Ronan and Grandma sharing a giggle
A month ago Grandma read the post on our trip to the Monterey Bay Aquarium and noted Ronan's specific interest in machines that do underwater work. Both Grandma and Grandpa are active stewards of our planet's most precious resource - our oceans - they spend their time volunteering for The Marine Mamal Center, The Monterey Bay National Sanctuary, and The Friends of the Elephant Seals (amongst others). Being active means being in the know, so Grandma suggested we bring Ronan to the Monterey Bay Aquarium Research Institute (MBARI - pronounced by those in the know as 'em-bar-ie') open house.
Nieve roaring on the MBARI dock
Ronan buttering Grandpa up... he's becoming even more aware of the undeniable power children wield over their grandparents.
Grandma was right... Ronan loved it. In addition to he the wealth of information for curious adults there were hands-on exhibits designed specifically for kids. Ronan first toured the fabrication shop where most of the MBARI machines are created. He was impressed by the water jet cutter, the 5-axis CNC mill and the CNC lathes. He even noticed arc welding equipment but sadly there were no welding demos... too much of a hazard.
"Hey, that buoy matches my vest!"
Next we explored some of the large remote operated vehicles (ROVs) on display. I was a little surprised Ronan did not spend more time inspecting the impressive submersibles, but perhaps the crane on display overwhelmed his attention. Ronan did stop long enough to watch an operator control an ROV's mechanical arm to stack blocks with apparent ease.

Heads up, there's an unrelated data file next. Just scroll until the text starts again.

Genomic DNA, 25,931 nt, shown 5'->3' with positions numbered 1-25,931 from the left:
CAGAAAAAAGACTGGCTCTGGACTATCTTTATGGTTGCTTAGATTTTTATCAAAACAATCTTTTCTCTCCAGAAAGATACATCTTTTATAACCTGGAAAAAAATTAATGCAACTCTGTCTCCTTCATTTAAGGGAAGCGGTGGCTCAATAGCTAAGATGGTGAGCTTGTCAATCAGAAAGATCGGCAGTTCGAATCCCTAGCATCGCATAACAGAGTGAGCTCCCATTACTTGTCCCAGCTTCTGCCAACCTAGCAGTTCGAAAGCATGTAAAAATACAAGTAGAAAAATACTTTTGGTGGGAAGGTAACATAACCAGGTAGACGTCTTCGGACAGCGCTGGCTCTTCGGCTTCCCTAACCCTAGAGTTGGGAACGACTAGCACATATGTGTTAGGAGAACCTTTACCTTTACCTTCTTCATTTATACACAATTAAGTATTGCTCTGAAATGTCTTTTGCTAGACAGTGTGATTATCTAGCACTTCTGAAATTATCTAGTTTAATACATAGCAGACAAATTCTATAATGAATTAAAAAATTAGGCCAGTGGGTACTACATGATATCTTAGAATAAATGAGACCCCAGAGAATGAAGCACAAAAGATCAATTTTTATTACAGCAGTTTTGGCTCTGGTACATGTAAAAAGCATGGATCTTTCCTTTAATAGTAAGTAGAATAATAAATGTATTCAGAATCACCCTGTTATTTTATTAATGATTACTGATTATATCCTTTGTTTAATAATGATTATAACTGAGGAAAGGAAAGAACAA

A crane - a well placed distraction
Ronan and Grandpa witnessing block stacking
But the highlight of the day for Ronan came when he was able to design, build, and operate his own little ROV. MBARI provided a basic motor set (three single-speed, bi-directional motors with propellers on them and their control unit), a battery, a large portable pool (about three meters in diameter), and a bucket of PVC pipes/joints.
The build phase - putting the final touches on the ROV
Testing out the controls
Our design was very simple - a shoe-box shaped frame with motors configured to make forward, back, up, down and yaw control easy. The flair of our ROV was entirely of Ronan's making - he designed & built "smokestack" off of the left side of our frame that also included a "periscope". Those were his words.
Keeping the smokestack above the surface
The designer and his ROV
Amazingly, when we put our machine into the water, that periscope/smokestack extended up out of the water, even when the ROV was on the bottom of the pool. When we handed in our ROV at the end of our time slot (time is limited else no-one would leave) the docents laughed at the design and asked while pointing to Ronan's smokestack, "what's this thing for?" When I explained what it was for they thought it was even funnier, but this time a clever way. They didn't believe it was Ronan's idea... they accused me of trying to make a coal powered submarine.
The unique design drew a crowd
The inspiration for Ronan's ROV design element?
Nieve was a little too young to partake in ROV building but she did enjoy exploring the exhibits, walking along the beach boardwalk, and of course visiting with Grandma and Grandpa. I imagine in a couple of years she'll be back at the open house, working along side her brother, designing and building something even more audacious than an ROV with a smokestack & periscope.
What Nieve loved most - the freedom to explore on her terms
A happy Daddy with his independent little girl